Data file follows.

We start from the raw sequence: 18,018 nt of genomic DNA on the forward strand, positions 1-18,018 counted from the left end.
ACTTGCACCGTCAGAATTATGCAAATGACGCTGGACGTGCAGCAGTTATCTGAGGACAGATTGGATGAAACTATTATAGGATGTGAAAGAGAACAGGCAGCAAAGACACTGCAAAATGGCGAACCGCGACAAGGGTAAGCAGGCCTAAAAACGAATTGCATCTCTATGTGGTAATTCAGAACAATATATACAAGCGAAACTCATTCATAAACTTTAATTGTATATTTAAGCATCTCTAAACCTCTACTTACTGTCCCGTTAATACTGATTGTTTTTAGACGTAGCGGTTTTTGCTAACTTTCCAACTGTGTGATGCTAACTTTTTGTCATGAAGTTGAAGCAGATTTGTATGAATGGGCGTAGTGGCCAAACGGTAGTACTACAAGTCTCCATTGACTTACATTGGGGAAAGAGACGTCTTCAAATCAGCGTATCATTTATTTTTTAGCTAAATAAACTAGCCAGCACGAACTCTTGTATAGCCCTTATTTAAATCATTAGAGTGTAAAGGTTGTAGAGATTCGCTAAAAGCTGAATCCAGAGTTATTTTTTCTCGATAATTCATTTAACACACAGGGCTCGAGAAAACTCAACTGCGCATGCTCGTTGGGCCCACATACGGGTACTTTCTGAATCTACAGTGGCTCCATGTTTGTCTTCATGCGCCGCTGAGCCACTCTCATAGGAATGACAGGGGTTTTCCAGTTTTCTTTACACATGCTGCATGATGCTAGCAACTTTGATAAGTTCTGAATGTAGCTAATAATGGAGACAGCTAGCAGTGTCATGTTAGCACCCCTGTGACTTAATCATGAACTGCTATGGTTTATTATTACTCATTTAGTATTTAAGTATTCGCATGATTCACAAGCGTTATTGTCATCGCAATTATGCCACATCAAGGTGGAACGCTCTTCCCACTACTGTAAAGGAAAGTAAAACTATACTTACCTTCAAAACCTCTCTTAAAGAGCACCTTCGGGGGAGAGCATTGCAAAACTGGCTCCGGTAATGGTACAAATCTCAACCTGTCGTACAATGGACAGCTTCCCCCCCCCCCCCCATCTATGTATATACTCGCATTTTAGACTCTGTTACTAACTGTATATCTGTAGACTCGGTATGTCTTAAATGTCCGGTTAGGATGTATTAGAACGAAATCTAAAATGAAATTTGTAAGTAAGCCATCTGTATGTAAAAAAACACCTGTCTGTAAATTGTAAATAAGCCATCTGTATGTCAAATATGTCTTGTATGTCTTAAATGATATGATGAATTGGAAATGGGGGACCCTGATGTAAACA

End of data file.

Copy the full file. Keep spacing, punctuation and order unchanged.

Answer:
We start from the raw sequence: 18,018 nt of genomic DNA on the forward strand, positions 1-18,018 counted from the left end.
ACTTGCACCGTCAGAATTATGCAAATGACGCTGGACGTGCAGCAGTTATCTGAGGACAGATTGGATGAAACTATTATAGGATGTGAAAGAGAACAGGCAGCAAAGACACTGCAAAATGGCGAACCGCGACAAGGGTAAGCAGGCCTAAAAACGAATTGCATCTCTATGTGGTAATTCAGAACAATATATACAAGCGAAACTCATTCATAAACTTTAATTGTATATTTAAGCATCTCTAAACCTCTACTTACTGTCCCGTTAATACTGATTGTTTTTAGACGTAGCGGTTTTTGCTAACTTTCCAACTGTGTGATGCTAACTTTTTGTCATGAAGTTGAAGCAGATTTGTATGAATGGGCGTAGTGGCCAAACGGTAGTACTACAAGTCTCCATTGACTTACATTGGGGAAAGAGACGTCTTCAAATCAGCGTATCATTTATTTTTTAGCTAAATAAACTAGCCAGCACGAACTCTTGTATAGCCCTTATTTAAATCATTAGAGTGTAAAGGTTGTAGAGATTCGCTAAAAGCTGAATCCAGAGTTATTTTTTCTCGATAATTCATTTAACACACAGGGCTCGAGAAAACTCAACTGCGCATGCTCGTTGGGCCCACATACGGGTACTTTCTGAATCTACAGTGGCTCCATGTTTGTCTTCATGCGCCGCTGAGCCACTCTCATAGGAATGACAGGGGTTTTCCAGTTTTCTTTACACATGCTGCATGATGCTAGCAACTTTGATAAGTTCTGAATGTAGCTAATAATGGAGACAGCTAGCAGTGTCATGTTAGCACCCCTGTGACTTAATCATGAACTGCTATGGTTTATTATTACTCATTTAGTATTTAAGTATTCGCATGATTCACAAGCGTTATTGTCATCGCAATTATGCCACATCAAGGTGGAACGCTCTTCCCACTACTGTAAAGGAAAGTAAAACTATACTTACCTTCAAAACCTCTCTTAAAGAGCACCTTCGGGGGAGAGCATTGCAAAACTGGCTCCGGTAATGGTACAAATCTCAACCTGTCGTACAATGGACAGCTTCCCCCCCCCCCCCCATCTATGTATATACTCGCATTTTAGACTCTGTTACTAACTGTATATCTGTAGACTCGGTATGTCTTAAATGTCCGGTTAGGATGTATTAGAACGAAATCTAAAATGAAATTTGTAAGTAAGCCATCTGTATGTAAAAAAACACCTGTCTGTAAATTGTAAATAAGCCATCTGTATGTCAAATATGTCTTGTATGTCTTAAATGATATGATGAATTGGAAATGGGGGACCCTGATGTAAACA